A new analysis by Barclays Capital of about 2.4 billion taxi and ride-hailing trips in New York City addresses the biggest question investors have about Uber Technologies Inc. and Lyft Inc.
When will they turn a profit?
The good news, according to analysts Jeffrey Meli, Adam Kelleher, Ryan Preclaw and Ross Sandler, is that Uber and Lyft are well-positioned to achieve profitability.
The analysis looked at how higher prices affected the number of Uber and Lyft rides, and found that they can raise prices to achieve an operating profit with only a modest impact on volumes, “disproving a key piece of the bear case.”
The introduction of a congestion tax in New York on hailed rides and taxis provided a natural experiment to estimate the price elasticity of demand for ride hailing, the analysts wrote in a note.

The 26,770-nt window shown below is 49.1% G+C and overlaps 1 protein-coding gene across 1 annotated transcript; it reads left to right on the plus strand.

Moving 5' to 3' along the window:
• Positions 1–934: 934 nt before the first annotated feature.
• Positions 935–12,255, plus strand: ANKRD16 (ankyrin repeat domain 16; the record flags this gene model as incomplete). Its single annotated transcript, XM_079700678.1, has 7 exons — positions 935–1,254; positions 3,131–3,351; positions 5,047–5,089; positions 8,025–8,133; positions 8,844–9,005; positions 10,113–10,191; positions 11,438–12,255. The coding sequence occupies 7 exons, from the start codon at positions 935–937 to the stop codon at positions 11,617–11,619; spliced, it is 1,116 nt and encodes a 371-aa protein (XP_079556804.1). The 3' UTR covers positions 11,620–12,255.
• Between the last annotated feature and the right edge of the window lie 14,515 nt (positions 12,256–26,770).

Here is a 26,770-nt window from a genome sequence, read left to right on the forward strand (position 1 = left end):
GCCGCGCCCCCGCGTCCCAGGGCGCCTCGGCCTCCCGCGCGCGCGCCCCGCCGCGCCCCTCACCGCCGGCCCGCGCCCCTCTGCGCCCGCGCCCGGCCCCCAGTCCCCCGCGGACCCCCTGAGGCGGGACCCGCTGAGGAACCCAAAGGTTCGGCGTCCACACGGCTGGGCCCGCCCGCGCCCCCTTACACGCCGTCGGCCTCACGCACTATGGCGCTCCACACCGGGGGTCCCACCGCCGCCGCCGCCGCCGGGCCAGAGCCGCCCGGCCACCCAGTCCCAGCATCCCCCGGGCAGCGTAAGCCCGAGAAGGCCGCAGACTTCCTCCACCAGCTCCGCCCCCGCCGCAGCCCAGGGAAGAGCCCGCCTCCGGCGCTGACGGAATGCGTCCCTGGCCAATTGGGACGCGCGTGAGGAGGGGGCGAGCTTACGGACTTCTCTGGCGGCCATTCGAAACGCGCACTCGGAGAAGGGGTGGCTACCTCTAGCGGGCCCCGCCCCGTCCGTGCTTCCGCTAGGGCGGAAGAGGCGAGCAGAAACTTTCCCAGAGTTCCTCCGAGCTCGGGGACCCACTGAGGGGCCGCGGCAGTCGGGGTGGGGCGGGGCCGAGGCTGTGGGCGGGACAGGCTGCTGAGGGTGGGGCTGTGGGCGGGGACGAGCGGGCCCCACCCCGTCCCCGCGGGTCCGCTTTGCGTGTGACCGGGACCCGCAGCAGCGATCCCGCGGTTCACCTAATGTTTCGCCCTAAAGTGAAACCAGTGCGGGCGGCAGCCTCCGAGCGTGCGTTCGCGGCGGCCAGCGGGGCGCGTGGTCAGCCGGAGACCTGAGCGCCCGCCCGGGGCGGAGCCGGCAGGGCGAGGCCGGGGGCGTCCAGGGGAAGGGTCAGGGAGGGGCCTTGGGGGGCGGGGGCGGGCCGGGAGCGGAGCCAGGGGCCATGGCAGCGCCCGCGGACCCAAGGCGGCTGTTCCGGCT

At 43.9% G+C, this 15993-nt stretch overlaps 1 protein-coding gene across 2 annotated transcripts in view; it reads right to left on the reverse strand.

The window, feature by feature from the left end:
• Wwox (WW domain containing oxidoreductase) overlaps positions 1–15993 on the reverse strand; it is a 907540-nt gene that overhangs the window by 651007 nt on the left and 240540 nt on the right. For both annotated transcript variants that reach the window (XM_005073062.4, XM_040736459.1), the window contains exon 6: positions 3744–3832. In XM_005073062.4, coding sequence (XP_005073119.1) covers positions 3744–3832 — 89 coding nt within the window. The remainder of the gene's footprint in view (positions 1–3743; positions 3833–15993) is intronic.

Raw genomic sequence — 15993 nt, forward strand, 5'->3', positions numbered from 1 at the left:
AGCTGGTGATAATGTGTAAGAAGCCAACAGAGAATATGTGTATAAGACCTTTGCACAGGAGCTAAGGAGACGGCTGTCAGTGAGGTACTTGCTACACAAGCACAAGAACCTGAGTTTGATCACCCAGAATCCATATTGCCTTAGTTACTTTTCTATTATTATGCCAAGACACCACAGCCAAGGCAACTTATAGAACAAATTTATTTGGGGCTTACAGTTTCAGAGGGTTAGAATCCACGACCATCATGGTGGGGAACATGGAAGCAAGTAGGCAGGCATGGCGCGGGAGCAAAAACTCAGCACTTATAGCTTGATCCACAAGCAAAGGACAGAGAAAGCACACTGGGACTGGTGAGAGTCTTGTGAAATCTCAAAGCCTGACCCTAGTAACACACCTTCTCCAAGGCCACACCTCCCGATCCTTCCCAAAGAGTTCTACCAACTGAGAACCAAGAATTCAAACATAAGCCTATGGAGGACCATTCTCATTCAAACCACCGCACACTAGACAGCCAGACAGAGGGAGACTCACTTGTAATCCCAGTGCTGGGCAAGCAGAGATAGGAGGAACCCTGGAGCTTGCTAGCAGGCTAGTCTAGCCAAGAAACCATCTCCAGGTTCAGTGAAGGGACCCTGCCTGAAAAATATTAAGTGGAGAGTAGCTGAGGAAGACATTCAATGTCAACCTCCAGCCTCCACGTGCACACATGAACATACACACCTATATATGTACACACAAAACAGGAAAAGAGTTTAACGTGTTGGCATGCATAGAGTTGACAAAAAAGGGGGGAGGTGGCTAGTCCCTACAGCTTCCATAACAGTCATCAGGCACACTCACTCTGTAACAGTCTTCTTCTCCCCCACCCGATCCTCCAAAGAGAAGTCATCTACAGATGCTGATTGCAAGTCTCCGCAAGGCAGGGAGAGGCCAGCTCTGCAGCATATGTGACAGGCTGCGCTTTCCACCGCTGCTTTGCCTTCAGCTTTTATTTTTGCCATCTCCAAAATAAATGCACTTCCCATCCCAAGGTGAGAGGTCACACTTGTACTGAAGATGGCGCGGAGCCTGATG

The debate couldn’t be more urgent. Uber and Lyft shares have failed to take off after their IPOs earlier this year, with Uber down nearly 39 per cent since its debut, and Lyft down by 37 per cent. Investor sentiment has remained depressed given skepticism about the companies’ ability to make money, as well as regulatory hurdles around the globe -- as Uber recently experienced in London.
For their part, Lyft has said it would turn a profit by the end of 2021, while Uber expects to be profitable on an Ebitda basis in 2021.
The analysts also found that the social impact of ride-hailing has been a “net positive,” and that despite a “correlation to gentrification, ride hailing increased rides in the least gentrified neighborhoods by 50 times, and filled a gap in transportation infrastructure.”